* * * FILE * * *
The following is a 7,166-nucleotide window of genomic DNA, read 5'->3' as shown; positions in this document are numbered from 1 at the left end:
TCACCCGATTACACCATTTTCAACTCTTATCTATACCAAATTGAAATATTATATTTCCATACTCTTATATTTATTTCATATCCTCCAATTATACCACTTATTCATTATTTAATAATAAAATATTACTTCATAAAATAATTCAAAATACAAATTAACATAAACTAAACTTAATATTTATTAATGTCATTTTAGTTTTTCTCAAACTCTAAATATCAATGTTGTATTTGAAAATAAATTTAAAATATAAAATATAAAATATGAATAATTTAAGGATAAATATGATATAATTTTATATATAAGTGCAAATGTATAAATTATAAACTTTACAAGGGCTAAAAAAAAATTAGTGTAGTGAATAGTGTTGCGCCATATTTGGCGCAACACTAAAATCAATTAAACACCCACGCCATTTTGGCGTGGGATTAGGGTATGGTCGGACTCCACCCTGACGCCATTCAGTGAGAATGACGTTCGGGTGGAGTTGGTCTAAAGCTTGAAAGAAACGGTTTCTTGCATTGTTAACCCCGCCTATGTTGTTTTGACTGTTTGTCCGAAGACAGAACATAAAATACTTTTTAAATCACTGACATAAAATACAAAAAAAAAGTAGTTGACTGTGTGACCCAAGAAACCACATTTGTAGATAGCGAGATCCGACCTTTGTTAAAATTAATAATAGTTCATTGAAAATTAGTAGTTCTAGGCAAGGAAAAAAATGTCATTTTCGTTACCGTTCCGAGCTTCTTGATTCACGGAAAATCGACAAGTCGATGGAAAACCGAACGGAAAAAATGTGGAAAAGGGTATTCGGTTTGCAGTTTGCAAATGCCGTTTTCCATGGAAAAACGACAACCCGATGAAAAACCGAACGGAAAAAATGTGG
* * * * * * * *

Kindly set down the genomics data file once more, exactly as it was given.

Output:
The following is a 7,166-nucleotide window of genomic DNA, read 5'->3' as shown; positions in this document are numbered from 1 at the left end:
TCACCCGATTACACCATTTTCAACTCTTATCTATACCAAATTGAAATATTATATTTCCATACTCTTATATTTATTTCATATCCTCCAATTATACCACTTATTCATTATTTAATAATAAAATATTACTTCATAAAATAATTCAAAATACAAATTAACATAAACTAAACTTAATATTTATTAATGTCATTTTAGTTTTTCTCAAACTCTAAATATCAATGTTGTATTTGAAAATAAATTTAAAATATAAAATATAAAATATGAATAATTTAAGGATAAATATGATATAATTTTATATATAAGTGCAAATGTATAAATTATAAACTTTACAAGGGCTAAAAAAAAATTAGTGTAGTGAATAGTGTTGCGCCATATTTGGCGCAACACTAAAATCAATTAAACACCCACGCCATTTTGGCGTGGGATTAGGGTATGGTCGGACTCCACCCTGACGCCATTCAGTGAGAATGACGTTCGGGTGGAGTTGGTCTAAAGCTTGAAAGAAACGGTTTCTTGCATTGTTAACCCCGCCTATGTTGTTTTGACTGTTTGTCCGAAGACAGAACATAAAATACTTTTTAAATCACTGACATAAAATACAAAAAAAAAGTAGTTGACTGTGTGACCCAAGAAACCACATTTGTAGATAGCGAGATCCGACCTTTGTTAAAATTAATAATAGTTCATTGAAAATTAGTAGTTCTAGGCAAGGAAAAAAATGTCATTTTCGTTACCGTTCCGAGCTTCTTGATTCACGGAAAATCGACAAGTCGATGGAAAACCGAACGGAAAAAATGTGGAAAAGGGTATTCGGTTTGCAGTTTGCAAATGCCGTTTTCCATGGAAAAACGACAACCCGATGAAAAACCGAACGGAAAAAATGTGG